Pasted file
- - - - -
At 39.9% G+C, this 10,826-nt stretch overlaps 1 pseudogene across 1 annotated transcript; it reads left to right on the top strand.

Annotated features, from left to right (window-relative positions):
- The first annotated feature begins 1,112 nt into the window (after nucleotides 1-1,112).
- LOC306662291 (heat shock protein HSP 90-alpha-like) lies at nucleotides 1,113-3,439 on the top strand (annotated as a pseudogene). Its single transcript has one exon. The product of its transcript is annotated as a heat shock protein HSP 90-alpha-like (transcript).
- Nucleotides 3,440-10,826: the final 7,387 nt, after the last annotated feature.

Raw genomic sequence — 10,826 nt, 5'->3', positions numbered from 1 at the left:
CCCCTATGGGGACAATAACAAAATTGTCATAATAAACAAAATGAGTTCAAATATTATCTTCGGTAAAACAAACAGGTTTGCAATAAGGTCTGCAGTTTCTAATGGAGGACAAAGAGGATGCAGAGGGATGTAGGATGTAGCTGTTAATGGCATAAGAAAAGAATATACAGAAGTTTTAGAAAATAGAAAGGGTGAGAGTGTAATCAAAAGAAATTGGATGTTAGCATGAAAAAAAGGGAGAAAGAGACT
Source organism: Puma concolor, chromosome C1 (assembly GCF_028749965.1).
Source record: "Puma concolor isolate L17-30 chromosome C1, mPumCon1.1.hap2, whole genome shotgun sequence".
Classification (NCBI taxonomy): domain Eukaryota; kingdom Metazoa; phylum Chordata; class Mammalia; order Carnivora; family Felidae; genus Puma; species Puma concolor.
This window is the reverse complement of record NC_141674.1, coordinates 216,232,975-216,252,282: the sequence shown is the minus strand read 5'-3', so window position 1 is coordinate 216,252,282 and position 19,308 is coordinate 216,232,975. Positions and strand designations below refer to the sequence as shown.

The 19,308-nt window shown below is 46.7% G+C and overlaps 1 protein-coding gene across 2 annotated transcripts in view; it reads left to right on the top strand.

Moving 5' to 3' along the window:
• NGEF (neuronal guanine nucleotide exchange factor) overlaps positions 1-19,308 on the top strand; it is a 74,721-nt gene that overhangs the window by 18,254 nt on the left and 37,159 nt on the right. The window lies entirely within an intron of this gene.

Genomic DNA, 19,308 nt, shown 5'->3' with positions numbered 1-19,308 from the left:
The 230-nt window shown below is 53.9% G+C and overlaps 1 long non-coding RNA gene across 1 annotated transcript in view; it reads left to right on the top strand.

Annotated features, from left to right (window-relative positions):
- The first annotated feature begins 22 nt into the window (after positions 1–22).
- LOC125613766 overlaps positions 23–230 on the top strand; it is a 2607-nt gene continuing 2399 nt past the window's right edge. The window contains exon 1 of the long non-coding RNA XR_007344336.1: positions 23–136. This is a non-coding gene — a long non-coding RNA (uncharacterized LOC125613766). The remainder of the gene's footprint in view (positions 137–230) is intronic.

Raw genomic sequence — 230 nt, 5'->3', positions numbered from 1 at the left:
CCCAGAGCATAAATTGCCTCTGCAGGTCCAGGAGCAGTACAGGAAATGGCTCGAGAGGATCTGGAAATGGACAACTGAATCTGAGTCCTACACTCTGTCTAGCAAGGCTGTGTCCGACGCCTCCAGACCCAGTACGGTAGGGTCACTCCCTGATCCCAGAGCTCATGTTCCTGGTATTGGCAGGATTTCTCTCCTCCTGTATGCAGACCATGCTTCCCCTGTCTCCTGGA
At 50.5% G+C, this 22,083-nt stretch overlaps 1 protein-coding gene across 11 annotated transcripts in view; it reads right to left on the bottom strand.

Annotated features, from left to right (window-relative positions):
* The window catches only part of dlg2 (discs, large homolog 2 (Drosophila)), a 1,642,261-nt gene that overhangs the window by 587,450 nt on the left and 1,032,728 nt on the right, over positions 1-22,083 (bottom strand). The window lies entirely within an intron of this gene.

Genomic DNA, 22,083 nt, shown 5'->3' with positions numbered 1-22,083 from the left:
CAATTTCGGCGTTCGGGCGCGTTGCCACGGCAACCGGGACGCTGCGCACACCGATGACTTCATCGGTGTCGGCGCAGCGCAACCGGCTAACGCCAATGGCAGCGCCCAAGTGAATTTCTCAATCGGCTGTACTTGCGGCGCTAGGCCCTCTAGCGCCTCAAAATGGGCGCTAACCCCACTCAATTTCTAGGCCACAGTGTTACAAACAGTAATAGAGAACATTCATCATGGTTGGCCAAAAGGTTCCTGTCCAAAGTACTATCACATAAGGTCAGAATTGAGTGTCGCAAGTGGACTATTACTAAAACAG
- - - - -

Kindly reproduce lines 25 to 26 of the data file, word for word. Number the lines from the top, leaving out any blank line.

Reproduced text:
Genomic DNA, 22,083 nt, shown 5'->3' with positions numbered 1-22,083 from the left:
CAATTTCGGCGTTCGGGCGCGTTGCCACGGCAACCGGGACGCTGCGCACACCGATGACTTCATCGGTGTCGGCGCAGCGCAACCGGCTAACGCCAATGGCAGCGCCCAAGTGAATTTCTCAATCGGCTGTACTTGCGGCGCTAGGCCCTCTAGCGCCTCAAAATGGGCGCTAACCCCACTCAATTTCTAGGCCACAGTGTTACAAACAGTAATAGAGAACATTCATCATGGTTGGCCAAAAGGTTCCTGTCCAAAGTACTATCACATAAGGTCAGAATTGAGTGTCGCAAGTGGACTATTACTAAAACAG